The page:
The Patriots offense has a talent problem at the skill positions, but Newton isn’t making the layups, and that’s hurting them more than receiver separation.


Although nobody will make excuses for the Patriots, Kyle Shanahan’s 49ers offense is a horrible matchup for the undersized New England defense. 

San Francisco fullback Kyle Juszczyk played 37 snaps on Sunday, his second-most in a game this season, as the Niners feasted on the second-level of the Pats defense. 

The Pats’ conundrum was either living with slow-footed linebackers in foot races or sacrificing size for speed with defensive backs.

Here, they decide to go the defensive back route by putting Jonathan Jones and Adrian Phillips as edge defenders with four defensive linemen on the interior. Shanahan’s answer was to run a “pop” pass at Jones with Juszczyk lead-blocking, ending with Jones on the ground. 

San Francisco attacked all game long with plays behind the line of scrimmage. In fact, Jimmy Garoppolo’s average depth of target was the lowest of any quarterback in the league this week. 

With all the short throws designed to gain yards after the catch, the Pats only pressured Garoppolo on five of his 27 drop-backs.

Ideally, the Pats would have a higher pressure rate than 18.5 percent, but the 49ers’ game-plan saw the ball come out in 2.37 seconds on average.


Shanahan gashed the Patriots run defense by featuring a crack toss, a scheme that he also dialed up often in Super Bowl 51 with the Falcons. 

The strength of New England’s run defense is on the interior. If teams run right at run-stuffers like Lawrence Guy and Ja’Whaun Bentley, the Pats can be an effective run defense, so Shanahan got the ball on the perimeter. 

Here, the Pats have eight defenders between the tackles with the Niners in 12 personnel. San Fran tosses the ball outside with Deebo Samuel cracking Anfernee Jennings to help get the edge. From there, Juszczyk becomes a lead-blocker for JaMycal Hasty, and Juszczyk cuts down Stephon Gilmore on their way to a 20-yard gain. 

New England also surrendered 3.7 yards per rush after contact, with 67 percent of the 49ers’ rushing yards coming after initial contact. 

The Patriots defense missed a season-high 11 tackles, and many of those misses came when 49er ball carriers were already coming downhill.

The good news for the Patriots is that the 49ers are a bad matchup for them, as not a lot of teams have a mix of physicality and talented ball carriers like San Fran.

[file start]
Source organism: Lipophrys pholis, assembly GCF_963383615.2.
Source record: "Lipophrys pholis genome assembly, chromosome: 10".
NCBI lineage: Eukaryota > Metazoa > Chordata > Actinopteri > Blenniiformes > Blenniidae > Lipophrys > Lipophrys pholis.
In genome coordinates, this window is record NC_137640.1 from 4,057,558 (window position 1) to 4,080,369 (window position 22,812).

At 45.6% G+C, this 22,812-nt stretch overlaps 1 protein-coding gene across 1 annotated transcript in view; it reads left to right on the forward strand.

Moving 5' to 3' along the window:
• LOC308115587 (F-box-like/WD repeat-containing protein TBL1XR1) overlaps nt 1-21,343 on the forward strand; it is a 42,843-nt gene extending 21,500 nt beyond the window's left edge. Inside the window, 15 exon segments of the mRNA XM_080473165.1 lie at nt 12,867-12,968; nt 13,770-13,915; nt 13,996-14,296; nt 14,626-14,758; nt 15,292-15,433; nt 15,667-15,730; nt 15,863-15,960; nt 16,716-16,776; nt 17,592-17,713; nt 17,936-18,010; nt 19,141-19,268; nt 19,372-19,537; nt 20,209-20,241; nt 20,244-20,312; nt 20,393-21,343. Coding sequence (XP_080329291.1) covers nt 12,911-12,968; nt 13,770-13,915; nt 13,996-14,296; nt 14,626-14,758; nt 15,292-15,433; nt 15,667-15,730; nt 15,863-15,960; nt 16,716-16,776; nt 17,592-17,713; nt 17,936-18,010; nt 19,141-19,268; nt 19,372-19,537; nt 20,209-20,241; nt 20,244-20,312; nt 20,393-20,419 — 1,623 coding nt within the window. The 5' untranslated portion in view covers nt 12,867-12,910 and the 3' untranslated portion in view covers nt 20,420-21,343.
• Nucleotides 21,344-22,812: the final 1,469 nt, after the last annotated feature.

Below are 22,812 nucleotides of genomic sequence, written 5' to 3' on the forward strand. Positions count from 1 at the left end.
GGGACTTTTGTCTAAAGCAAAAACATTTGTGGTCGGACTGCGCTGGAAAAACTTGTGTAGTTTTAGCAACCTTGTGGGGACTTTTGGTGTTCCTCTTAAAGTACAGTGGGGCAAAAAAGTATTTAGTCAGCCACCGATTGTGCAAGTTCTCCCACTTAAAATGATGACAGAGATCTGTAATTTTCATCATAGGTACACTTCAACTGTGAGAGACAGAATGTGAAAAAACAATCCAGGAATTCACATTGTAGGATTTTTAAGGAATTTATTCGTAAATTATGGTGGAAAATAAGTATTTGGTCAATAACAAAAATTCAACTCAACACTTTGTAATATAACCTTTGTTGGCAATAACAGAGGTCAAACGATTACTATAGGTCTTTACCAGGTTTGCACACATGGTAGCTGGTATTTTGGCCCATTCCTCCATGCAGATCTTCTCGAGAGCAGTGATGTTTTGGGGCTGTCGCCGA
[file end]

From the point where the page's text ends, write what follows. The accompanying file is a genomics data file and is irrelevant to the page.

But one would still expect future opponents to take some things from the 49ers’ game plan. 


Although many will point to the 49ers’ 197 rushing yards as a problem, the much bigger issue long-term came in the passing game. 

Similarly to yards after contact on the ground, the Patriots also surrendered 189 yards after the catch, making up 68 percent of Garoppolo’s passing yards on Sunday. 

Every offensive coordinator that faces the Patriots knows the Pats linebackers are below replacement level, and Ja’Whaun Bentley has become the “Waldo” of the defense. 

New England’s outside corners did their jobs in the passing game, with Stephon Gilmore and JC Jackson allowing a combined three catches for 17 yards.

However, the 49ers gashed the Patriots on passes between the numbers and in the flats, as Shanahan attacked the Pats linebackers in coverage. 

On this play, the 49ers ran Brandon Aiyuk on a “glance” route off play-action with two tight ends in the game, something they do every week. The Pats matched 12 personnel with Bentley and Jennings both off the ball to stop the run, and they looked completely lost reacting to the run fake. Once a linebacker reads play-action, the best thing to do is try to sniff out the route combination and drop quickly into the passing lane. Both Bentley and Jennings have no idea where their landmarks are as zone-droppers. It’s ugly. 

Shanahan, through play-action and motion, put the Pats linebackers in conflict all afternoon. 

Here, Jennings starts over Kittle in the slot and is responsible for the flat. However, he doesn’t get a jam on Kittle before he releases, so when Phillips false-steps on the play-fake, it’s an easy completion. Garoppolo likely completes that pass to Kittle because Phillips gets too far upfield playing the run, but a jam by Jennings makes it a tougher play. 

If the Pats don’t get better play from their linebackers, they should lean heavily on their sturdy secondary and play all their defensive backs.